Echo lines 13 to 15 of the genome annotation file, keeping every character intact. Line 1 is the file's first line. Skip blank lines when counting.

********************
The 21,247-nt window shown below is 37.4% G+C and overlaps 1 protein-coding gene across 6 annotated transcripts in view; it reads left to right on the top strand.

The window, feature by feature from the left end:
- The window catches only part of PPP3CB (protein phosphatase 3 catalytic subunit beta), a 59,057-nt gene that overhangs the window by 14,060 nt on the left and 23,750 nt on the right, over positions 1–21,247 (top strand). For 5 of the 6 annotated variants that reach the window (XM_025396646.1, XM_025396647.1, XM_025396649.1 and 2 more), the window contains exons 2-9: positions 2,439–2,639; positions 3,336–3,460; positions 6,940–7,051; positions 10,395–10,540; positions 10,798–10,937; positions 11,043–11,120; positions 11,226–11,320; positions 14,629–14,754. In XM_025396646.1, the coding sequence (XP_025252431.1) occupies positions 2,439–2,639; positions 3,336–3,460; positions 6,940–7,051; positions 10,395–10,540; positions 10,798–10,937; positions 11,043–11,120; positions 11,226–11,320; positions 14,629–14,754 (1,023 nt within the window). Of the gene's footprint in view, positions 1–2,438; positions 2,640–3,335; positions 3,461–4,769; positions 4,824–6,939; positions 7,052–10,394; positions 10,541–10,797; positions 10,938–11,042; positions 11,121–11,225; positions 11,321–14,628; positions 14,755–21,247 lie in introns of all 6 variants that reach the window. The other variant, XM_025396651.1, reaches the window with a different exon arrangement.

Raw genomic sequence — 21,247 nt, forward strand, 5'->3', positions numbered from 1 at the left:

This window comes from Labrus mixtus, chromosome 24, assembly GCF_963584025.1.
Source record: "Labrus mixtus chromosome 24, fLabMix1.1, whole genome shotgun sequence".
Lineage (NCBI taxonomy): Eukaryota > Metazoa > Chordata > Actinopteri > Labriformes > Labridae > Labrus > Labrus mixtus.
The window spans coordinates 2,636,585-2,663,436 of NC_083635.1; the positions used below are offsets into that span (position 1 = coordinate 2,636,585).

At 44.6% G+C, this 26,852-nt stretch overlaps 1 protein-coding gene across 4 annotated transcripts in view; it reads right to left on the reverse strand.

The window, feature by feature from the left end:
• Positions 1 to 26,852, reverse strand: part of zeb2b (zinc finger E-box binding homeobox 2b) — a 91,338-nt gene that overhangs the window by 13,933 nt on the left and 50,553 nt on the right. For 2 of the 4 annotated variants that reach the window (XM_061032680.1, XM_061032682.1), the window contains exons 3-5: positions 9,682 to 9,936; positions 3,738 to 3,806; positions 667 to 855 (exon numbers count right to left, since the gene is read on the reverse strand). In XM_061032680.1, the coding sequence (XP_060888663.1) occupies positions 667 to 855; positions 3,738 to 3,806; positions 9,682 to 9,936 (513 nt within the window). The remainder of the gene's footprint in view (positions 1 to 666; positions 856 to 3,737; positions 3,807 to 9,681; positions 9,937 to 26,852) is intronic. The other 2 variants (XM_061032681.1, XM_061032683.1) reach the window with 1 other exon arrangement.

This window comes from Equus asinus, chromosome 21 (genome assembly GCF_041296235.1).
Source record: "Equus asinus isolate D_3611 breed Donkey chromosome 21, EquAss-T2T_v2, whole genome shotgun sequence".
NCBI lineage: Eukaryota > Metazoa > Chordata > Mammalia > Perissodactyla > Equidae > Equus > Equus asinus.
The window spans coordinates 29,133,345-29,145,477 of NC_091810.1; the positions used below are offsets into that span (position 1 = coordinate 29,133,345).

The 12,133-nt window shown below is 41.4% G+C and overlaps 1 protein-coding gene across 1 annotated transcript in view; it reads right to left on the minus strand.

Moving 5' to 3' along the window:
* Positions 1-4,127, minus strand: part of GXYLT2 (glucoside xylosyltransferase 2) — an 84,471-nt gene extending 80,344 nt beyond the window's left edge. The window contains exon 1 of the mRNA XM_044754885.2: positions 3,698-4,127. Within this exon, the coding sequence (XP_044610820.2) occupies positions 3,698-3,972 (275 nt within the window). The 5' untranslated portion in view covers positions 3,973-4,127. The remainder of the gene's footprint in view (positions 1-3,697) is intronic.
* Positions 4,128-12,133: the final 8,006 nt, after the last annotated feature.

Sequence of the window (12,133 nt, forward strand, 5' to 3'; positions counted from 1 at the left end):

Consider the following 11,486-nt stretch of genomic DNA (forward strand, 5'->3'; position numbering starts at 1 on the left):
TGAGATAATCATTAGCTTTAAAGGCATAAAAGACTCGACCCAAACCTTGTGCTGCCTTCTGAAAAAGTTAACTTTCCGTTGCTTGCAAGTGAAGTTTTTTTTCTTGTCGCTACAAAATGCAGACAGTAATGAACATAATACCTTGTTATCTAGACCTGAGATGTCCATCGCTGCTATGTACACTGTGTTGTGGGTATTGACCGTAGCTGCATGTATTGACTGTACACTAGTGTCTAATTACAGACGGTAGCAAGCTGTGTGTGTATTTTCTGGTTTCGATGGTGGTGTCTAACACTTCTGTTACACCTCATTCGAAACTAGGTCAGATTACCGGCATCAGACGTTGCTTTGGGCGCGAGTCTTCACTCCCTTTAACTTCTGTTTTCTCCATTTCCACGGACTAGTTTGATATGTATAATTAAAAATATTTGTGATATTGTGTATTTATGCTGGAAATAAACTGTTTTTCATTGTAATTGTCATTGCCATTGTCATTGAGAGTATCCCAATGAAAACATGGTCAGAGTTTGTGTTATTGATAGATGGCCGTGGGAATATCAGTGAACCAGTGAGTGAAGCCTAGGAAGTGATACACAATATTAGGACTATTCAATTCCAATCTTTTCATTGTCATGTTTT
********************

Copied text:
Source record: "Equus asinus isolate D_3611 breed Donkey chromosome 21, EquAss-T2T_v2, whole genome shotgun sequence".
NCBI lineage: Eukaryota > Metazoa > Chordata > Mammalia > Perissodactyla > Equidae > Equus > Equus asinus.
The window spans coordinates 29,133,345-29,145,477 of NC_091810.1; the positions used below are offsets into that span (position 1 = coordinate 29,133,345).